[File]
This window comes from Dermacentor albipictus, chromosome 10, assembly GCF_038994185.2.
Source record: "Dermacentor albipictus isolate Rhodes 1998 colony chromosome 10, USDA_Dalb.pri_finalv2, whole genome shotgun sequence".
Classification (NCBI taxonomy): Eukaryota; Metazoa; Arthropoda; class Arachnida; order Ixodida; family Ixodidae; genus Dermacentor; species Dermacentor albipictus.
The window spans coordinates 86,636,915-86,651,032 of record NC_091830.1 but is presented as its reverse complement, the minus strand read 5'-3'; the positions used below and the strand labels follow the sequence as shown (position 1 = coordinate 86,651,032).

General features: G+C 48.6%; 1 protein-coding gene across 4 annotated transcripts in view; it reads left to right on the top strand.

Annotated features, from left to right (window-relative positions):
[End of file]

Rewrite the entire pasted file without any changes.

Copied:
This window comes from Dermacentor albipictus, chromosome 10, assembly GCF_038994185.2.
Source record: "Dermacentor albipictus isolate Rhodes 1998 colony chromosome 10, USDA_Dalb.pri_finalv2, whole genome shotgun sequence".
Classification (NCBI taxonomy): Eukaryota; Metazoa; Arthropoda; class Arachnida; order Ixodida; family Ixodidae; genus Dermacentor; species Dermacentor albipictus.
The window spans coordinates 86,636,915-86,651,032 of record NC_091830.1 but is presented as its reverse complement, the minus strand read 5'-3'; the positions used below and the strand labels follow the sequence as shown (position 1 = coordinate 86,651,032).

General features: G+C 48.6%; 1 protein-coding gene across 4 annotated transcripts in view; it reads left to right on the top strand.

Annotated features, from left to right (window-relative positions):